Semi-realism offers a metaphysics of science based on causal properties. Insofar as these are understood in terms of dispositions for specific relations that comprise the concrete structure of the world it can be regarded as a form of structural realism. And insofar as these properties are 'sociable' and cohere into the groupings that comprise the particulars investigated by science, it captures the underlying intuition behind forms of entity realism. However, I shall raise concerns about both these features. I shall suggest (...)
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  16. Steven French & James Ladyman (2011). In Defence of Ontic Structural Realism. In Alisa Bokulich & Peter Bokulich (eds.), Scientific Structuralism. Springer Science+Business Media. 25--42.
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  17. Yvon Gauthier (1985). Representing and Intervening: Introductory Topics in the Philosophy of Natural Science Ian Hacking Cambridge: Cambridge University Press, 1983. 287 P. [REVIEW] Dialogue 24 (01):162-.
    This is a lively and clearly written introduction to the philosophy of natural science, organized around the central theme of scientific realism. It has two parts. 'Representing' deals with the different philosophical accounts of scientific objectivity and the reality of scientific entities. The views of Kuhn, Feyerabend, Lakatos, Putnam, van Fraassen, and others, are all considered. 'Intervening' presents the first sustained treatment of experimental science for many years and uses it to give a new direction to debates about realism. Hacking (...)
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  18. Anthony Giddens (2000). The Question of Structural Constraints. In Raymond Boudon & Mohamed Cherkaoui (eds.), Central Currents in Social Theory. Sage Publications. 8--179.
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  19. Dimitri Ginev (forthcoming). Alisa Bokulich and Peter Bokulich (Eds): Scientific Structuralism (Boston Studies in the Philosophy of Science, Volume 281). Erkenntnis:1-7.
    In drawing on Poincare’s conventionalism, Cassirer’s neo-Kantianism, Duhem’s methodological conservatism, and Russell’s holist doctrine of scientific knowledge, Worrall (1989) launched in his classical paper a new position in realism debate. The champions of structural realism have managed to combine a sense in which the development of science is cumulative with a picture of theory change that coheres with the argument of the “pessimistic meta-induction”. Twenty two years after the publication of Worrall’s paper, the volume under review presents an exciting recapitulation (...)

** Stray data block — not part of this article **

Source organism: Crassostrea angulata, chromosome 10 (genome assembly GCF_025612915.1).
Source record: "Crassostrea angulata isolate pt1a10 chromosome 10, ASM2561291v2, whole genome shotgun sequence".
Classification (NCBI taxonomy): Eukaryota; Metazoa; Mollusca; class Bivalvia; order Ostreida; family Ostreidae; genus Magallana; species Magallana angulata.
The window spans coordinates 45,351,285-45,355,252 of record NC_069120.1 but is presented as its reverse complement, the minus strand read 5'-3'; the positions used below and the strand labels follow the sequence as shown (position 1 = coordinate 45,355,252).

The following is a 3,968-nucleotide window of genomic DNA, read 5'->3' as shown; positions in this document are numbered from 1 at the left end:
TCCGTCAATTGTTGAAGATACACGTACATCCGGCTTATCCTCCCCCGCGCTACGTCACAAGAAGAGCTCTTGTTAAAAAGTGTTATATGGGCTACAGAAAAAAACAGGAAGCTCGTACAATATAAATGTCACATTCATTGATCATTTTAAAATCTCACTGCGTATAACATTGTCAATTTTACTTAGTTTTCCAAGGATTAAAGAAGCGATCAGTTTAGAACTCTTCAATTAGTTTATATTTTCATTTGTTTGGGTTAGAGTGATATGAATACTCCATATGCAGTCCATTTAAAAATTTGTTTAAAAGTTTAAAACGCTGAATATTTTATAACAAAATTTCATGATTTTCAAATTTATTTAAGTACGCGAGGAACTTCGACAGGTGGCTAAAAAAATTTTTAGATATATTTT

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  20. Dimitri Ginev (forthcoming). The Tenets of Hermeneutical Realism. Epistemologia.
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  21. Fabio Gironi & Stathis Psillos (2012). Of Realist Turns: A Conversation with Stathis Psillos. Speculations:367-427.
    Interview with Stathis Psillos regarding realism in the philosophy of science and recent realist trends in Continental Philosophy.
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  22. Piotr Giza (2002). Automated Discovery Systems and Scientific Realism. Minds and Machines 12 (1):105-117.
    In the paper I explore the relations between a relatively new and quickly expanding branch of artificial intelligence –- the automated discovery systems –- and some new views advanced in the old debate over scientific realism. I focus my attention on one such system, GELL-MANN, designed in 1990 at Wichita State University. The program's task was to analyze elementary particle data available in 1964 and formulate an hypothesis (or hypotheses) about a `hidden', more simple structure of matter, or to put (...)
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  23. G. Glas (1989). Emotie Als Struktuur-Probleem. Een Onderzoek Aan de Hand van Dooyeweerds Leer van Het Enkaptisch Strukturgeheel L'émotion Comme Problème de Structure. Une Étude de la Doctrine de l'Ensemble Structural Enkaptique de Dooyeweerd. Philosophia Reformata 54 (1):29-43.
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  24. Irving Goh (2009). Structural Reject. Theory and Event 12 (1).
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  25. Alan H. Goldman (1979). Realism. Southern Journal of Philosophy 17 (2):175-192.
    Definitions of stronger and weaker versions of physical realism are offered, The first relating to the existence of physical objects and the second to the independence of their properties. It is argued that recent debates about the commensurability and convergence of scientific theories and the causal theory of reference are irrelevant to the truth of these theses, Although their proponents seem to think them linked. It is then argued that support for realist positions must be inductive. Such support is provided (...)
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  26. Ian Hacking (1989). Extragalactic Reality: The Case of Gravitational Lensing. Philosophy of Science 56 (4):555-581.